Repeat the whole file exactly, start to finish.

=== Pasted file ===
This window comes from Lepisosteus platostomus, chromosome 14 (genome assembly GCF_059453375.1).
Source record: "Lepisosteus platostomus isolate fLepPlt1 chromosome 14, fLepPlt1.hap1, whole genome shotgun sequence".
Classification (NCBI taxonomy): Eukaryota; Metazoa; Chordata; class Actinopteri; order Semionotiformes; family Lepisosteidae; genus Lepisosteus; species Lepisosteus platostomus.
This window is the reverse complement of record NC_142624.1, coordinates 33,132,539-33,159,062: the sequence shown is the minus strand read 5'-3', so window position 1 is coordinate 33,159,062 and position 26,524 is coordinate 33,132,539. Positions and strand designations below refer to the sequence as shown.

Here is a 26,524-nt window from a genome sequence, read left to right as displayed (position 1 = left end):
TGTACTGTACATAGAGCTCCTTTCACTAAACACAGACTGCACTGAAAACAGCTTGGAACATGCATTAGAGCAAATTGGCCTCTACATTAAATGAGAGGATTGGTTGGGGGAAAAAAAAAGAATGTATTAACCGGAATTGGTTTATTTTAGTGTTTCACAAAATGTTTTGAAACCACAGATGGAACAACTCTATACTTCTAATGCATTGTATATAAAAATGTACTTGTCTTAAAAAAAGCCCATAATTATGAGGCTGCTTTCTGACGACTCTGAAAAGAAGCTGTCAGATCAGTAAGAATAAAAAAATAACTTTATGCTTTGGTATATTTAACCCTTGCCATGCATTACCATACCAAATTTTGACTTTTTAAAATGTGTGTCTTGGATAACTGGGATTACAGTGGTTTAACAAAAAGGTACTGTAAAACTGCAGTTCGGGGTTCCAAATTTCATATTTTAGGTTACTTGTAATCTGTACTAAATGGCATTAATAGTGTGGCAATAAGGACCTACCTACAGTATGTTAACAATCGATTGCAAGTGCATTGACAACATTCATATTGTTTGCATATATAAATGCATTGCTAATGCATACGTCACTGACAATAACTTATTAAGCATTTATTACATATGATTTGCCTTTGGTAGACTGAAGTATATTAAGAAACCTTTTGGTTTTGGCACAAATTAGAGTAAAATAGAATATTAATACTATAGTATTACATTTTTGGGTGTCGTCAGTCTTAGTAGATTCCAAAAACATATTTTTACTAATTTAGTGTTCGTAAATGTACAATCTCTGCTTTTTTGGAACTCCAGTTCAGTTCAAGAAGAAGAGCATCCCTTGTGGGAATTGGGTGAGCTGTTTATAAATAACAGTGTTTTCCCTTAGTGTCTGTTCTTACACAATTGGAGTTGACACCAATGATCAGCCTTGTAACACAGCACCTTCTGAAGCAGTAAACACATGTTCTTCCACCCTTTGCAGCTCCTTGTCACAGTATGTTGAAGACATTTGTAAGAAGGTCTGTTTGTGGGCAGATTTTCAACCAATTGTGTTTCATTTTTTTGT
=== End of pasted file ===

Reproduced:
This window comes from Lepisosteus platostomus, chromosome 14 (genome assembly GCF_059453375.1).
Source record: "Lepisosteus platostomus isolate fLepPlt1 chromosome 14, fLepPlt1.hap1, whole genome shotgun sequence".
Classification (NCBI taxonomy): Eukaryota; Metazoa; Chordata; class Actinopteri; order Semionotiformes; family Lepisosteidae; genus Lepisosteus; species Lepisosteus platostomus.
This window is the reverse complement of record NC_142624.1, coordinates 33,132,539-33,159,062: the sequence shown is the minus strand read 5'-3', so window position 1 is coordinate 33,159,062 and position 26,524 is coordinate 33,132,539. Positions and strand designations below refer to the sequence as shown.

Here is a 26,524-nt window from a genome sequence, read left to right as displayed (position 1 = left end):
TGTACTGTACATAGAGCTCCTTTCACTAAACACAGACTGCACTGAAAACAGCTTGGAACATGCATTAGAGCAAATTGGCCTCTACATTAAATGAGAGGATTGGTTGGGGGAAAAAAAAAGAATGTATTAACCGGAATTGGTTTATTTTAGTGTTTCACAAAATGTTTTGAAACCACAGATGGAACAACTCTATACTTCTAATGCATTGTATATAAAAATGTACTTGTCTTAAAAAAAGCCCATAATTATGAGGCTGCTTTCTGACGACTCTGAAAAGAAGCTGTCAGATCAGTAAGAATAAAAAAATAACTTTATGCTTTGGTATATTTAACCCTTGCCATGCATTACCATACCAAATTTTGACTTTTTAAAATGTGTGTCTTGGATAACTGGGATTACAGTGGTTTAACAAAAAGGTACTGTAAAACTGCAGTTCGGGGTTCCAAATTTCATATTTTAGGTTACTTGTAATCTGTACTAAATGGCATTAATAGTGTGGCAATAAGGACCTACCTACAGTATGTTAACAATCGATTGCAAGTGCATTGACAACATTCATATTGTTTGCATATATAAATGCATTGCTAATGCATACGTCACTGACAATAACTTATTAAGCATTTATTACATATGATTTGCCTTTGGTAGACTGAAGTATATTAAGAAACCTTTTGGTTTTGGCACAAATTAGAGTAAAATAGAATATTAATACTATAGTATTACATTTTTGGGTGTCGTCAGTCTTAGTAGATTCCAAAAACATATTTTTACTAATTTAGTGTTCGTAAATGTACAATCTCTGCTTTTTTGGAACTCCAGTTCAGTTCAAGAAGAAGAGCATCCCTTGTGGGAATTGGGTGAGCTGTTTATAAATAACAGTGTTTTCCCTTAGTGTCTGTTCTTACACAATTGGAGTTGACACCAATGATCAGCCTTGTAACACAGCACCTTCTGAAGCAGTAAACACATGTTCTTCCACCCTTTGCAGCTCCTTGTCACAGTATGTTGAAGACATTTGTAAGAAGGTCTGTTTGTGGGCAGATTTTCAACCAATTGTGTTTCATTTTTTTGT